Mental health experts offer tips on coping with recent tragedies
GREENVILLE, N.C. (WITN) - We’ve now been dealing with a global pandemic for more than a year, and now recent mass shootings, officer involved shootings, protests, and high profile trials have some feeling overwhelmed. If that describes you, mental health professionals say you are not alone.
Community Liaison Keith Hamm with Integrated Family Services in Greenville says the constant flow of news and noise from social media can be a lot to deal with.
“Every day we become disconcerted by the images that are thrown at us and it becomes very difficult to deal with,” explained Hamm.
That’s why Hamm says it’s important for us to take breaks from both the news and social media. “We find ourselves beginning to drop, to go down negatively and all of the sudden we’re overwhelmed with negative thoughts, it can affect our sleep, our eating habits, our irritability.”
Hamm explained that taking those breaks when information or events begin to take over our lives can actually give our brains time to process all of the information we consume.
“We have to give ourselves breaks so that we can process what’s happened or what is happening, we can process it and let our brains have an opportunity to try to adjust to what we’ve heard,” said Hamm.
If the idea of taking a break from it all has you feeling guilty, don’t. Hamm explained that “We cannot stay constantly in negative rhetoric and it doesn’t mean the issues are not important but what it means, again let ourselves have a different perspective, take a break from being so ramped up and engaged.”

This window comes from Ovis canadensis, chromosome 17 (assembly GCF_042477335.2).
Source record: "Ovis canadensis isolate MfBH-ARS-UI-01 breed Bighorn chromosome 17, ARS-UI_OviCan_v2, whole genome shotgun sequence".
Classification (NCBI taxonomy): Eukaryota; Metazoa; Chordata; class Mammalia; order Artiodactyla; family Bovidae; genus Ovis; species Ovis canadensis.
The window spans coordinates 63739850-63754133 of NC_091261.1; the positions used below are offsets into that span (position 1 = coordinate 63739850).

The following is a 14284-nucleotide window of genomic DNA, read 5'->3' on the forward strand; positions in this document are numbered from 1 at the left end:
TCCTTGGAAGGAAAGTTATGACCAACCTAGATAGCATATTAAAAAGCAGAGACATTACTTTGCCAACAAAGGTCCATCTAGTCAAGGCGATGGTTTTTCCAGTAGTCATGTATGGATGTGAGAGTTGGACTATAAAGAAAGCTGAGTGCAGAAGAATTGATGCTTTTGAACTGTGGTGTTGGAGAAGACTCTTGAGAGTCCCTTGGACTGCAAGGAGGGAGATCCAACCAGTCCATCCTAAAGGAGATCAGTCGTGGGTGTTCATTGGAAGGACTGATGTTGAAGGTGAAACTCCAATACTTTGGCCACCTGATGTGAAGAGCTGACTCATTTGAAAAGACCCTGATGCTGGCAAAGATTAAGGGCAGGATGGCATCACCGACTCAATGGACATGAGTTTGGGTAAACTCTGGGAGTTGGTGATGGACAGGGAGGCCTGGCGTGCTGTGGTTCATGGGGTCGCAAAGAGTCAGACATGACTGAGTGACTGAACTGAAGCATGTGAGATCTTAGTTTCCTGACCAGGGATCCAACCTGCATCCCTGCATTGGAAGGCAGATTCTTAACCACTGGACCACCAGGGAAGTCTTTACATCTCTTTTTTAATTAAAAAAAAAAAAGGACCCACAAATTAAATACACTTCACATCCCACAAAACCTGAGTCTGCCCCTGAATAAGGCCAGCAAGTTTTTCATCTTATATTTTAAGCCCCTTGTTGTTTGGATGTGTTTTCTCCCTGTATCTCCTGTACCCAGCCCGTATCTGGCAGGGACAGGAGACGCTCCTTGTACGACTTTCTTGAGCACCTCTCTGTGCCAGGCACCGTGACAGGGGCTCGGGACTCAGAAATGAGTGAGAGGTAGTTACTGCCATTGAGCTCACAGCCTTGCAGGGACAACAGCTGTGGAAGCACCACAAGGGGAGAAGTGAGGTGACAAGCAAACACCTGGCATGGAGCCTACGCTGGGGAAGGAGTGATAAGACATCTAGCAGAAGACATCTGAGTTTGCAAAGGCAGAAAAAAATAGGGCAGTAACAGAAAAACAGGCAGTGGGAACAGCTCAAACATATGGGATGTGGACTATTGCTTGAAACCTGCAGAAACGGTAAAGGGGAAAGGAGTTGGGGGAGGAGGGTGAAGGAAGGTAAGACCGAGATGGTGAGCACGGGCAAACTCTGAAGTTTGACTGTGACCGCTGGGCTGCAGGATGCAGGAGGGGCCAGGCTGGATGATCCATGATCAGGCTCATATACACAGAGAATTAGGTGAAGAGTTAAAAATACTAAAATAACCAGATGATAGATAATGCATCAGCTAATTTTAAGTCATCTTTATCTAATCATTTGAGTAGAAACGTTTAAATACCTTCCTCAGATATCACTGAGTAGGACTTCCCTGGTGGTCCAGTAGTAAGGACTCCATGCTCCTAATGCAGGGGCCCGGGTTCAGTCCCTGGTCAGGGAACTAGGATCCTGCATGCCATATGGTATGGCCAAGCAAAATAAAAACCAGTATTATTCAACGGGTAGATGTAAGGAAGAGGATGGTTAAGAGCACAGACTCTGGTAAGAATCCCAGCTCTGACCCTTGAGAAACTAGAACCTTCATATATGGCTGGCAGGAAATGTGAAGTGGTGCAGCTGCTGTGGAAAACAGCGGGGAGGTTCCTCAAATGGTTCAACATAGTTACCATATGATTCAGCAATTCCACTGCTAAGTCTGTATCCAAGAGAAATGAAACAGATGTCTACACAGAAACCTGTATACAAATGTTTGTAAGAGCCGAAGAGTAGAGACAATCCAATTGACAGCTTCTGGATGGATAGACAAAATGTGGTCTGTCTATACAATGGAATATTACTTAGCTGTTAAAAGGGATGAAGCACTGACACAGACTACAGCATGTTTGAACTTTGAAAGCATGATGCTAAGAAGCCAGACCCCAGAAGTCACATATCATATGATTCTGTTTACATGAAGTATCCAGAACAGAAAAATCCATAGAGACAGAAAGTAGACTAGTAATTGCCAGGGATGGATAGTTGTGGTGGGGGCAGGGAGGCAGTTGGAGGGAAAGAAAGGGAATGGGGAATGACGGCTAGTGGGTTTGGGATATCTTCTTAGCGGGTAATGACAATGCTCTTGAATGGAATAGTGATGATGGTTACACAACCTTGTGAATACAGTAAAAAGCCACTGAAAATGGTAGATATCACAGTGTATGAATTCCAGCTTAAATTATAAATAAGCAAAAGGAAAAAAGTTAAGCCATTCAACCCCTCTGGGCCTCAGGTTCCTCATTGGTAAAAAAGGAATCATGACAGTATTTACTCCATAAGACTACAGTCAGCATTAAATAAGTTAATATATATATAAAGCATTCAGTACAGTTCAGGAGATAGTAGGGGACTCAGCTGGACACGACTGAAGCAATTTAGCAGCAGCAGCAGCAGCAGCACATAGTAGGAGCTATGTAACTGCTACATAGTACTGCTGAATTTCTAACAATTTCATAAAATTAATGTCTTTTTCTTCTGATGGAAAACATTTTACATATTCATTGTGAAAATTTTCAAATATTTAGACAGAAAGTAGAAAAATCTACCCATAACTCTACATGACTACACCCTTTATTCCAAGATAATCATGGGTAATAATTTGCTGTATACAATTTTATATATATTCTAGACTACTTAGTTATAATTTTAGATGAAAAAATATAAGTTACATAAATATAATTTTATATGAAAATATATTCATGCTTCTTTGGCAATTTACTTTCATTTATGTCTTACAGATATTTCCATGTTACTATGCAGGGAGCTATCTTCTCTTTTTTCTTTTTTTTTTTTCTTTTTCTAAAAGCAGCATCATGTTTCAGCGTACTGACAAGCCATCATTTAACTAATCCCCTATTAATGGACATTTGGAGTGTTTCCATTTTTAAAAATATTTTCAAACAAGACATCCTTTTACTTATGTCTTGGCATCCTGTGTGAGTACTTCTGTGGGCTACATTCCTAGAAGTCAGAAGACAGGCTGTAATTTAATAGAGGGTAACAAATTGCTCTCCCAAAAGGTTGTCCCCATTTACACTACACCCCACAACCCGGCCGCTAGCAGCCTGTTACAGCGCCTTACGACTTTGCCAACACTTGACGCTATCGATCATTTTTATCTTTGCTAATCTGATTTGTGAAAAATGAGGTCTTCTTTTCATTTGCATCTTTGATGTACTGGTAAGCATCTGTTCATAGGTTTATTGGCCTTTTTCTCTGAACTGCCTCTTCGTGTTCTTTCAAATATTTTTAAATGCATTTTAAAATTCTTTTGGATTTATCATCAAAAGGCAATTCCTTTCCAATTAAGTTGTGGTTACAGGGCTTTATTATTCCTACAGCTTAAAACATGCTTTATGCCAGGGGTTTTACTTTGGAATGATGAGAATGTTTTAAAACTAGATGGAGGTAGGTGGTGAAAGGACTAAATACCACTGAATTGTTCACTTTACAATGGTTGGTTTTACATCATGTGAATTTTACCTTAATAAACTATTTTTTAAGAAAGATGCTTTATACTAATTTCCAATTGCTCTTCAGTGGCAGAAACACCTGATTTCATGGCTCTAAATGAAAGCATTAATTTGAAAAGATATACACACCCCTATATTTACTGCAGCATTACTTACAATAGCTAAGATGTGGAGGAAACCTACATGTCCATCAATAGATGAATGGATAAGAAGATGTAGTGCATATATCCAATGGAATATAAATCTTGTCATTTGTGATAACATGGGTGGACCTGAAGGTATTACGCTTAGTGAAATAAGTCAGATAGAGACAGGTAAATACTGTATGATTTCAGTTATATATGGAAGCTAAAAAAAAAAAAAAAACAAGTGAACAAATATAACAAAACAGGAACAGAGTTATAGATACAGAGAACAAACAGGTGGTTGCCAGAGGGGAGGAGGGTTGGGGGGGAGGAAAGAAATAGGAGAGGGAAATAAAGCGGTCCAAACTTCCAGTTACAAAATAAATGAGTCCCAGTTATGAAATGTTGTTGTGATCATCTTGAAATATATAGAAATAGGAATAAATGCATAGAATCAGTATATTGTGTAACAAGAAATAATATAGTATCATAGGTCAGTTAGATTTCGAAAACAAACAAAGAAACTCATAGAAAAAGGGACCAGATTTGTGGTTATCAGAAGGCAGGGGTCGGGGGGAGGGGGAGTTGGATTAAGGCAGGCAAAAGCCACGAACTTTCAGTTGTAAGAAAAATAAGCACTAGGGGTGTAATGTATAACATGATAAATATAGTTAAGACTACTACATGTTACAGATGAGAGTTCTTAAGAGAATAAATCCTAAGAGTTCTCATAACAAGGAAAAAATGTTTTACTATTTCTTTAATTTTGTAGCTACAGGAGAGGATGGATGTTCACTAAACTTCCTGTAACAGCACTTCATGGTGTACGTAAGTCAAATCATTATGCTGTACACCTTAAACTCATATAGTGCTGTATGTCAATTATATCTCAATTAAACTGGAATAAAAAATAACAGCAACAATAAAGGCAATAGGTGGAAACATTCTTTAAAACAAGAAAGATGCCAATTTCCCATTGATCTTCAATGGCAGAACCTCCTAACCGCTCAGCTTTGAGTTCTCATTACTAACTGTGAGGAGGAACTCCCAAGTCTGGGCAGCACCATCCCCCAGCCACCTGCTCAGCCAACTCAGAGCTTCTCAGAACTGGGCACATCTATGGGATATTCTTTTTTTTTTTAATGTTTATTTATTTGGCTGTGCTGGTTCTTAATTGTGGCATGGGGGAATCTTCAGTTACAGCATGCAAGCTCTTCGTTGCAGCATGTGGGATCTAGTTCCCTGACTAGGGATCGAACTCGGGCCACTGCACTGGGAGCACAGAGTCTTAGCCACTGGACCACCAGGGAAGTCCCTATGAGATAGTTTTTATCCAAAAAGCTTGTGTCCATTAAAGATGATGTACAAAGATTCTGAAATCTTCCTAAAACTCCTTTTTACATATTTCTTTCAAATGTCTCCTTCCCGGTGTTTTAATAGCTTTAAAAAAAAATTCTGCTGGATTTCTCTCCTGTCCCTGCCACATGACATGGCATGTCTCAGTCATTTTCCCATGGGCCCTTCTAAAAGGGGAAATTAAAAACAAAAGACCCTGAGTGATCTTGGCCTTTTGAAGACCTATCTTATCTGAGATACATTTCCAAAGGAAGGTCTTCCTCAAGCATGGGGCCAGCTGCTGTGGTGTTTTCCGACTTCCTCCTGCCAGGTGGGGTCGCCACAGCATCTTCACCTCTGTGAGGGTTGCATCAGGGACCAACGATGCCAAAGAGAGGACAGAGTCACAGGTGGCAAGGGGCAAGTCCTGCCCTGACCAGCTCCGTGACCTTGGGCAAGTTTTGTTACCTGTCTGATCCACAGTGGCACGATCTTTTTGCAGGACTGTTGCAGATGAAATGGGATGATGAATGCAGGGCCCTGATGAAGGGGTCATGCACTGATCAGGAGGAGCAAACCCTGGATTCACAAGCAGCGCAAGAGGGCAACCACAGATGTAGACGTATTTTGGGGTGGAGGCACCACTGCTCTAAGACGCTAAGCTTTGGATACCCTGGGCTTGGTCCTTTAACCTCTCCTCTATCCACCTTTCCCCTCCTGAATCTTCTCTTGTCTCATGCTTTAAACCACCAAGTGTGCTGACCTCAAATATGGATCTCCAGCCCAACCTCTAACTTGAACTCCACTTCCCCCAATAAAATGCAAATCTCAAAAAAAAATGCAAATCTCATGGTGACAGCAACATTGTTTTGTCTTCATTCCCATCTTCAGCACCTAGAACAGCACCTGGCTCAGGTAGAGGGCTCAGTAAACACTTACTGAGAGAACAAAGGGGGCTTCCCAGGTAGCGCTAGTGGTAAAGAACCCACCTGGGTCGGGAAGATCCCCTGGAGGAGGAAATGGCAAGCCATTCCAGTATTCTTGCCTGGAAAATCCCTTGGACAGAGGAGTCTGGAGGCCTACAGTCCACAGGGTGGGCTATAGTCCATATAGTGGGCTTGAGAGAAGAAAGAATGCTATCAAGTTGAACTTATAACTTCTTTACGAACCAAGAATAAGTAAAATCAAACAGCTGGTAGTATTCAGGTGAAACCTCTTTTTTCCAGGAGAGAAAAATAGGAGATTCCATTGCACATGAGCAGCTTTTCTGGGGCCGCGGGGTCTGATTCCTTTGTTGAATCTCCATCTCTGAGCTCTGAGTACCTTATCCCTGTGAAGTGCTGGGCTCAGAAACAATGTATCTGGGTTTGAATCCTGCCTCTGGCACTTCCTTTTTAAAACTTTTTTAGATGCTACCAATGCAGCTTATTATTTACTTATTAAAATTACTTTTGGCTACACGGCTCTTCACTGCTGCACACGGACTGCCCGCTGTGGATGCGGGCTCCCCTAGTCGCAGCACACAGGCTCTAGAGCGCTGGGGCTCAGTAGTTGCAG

Hamm also says it’s important to take time out of your day to reflect on the positive things happening in the world. Experts also recommend utilizing any emotions you may be feeling and putting them to work towards something good.
“Anger is not necessarily a bad thing, it’s how we channel that anger and I want to point out people like Martin Luther King, he was angry about social injustice and racial injustice and he did more than anyone we can think of,” said Hamm.
If the emotions, stress, or anxiety ever become too much to handle on your own, there are also many professional resources out there, you can find more information on some of them at http://www.integratedfamilyservices.net/.
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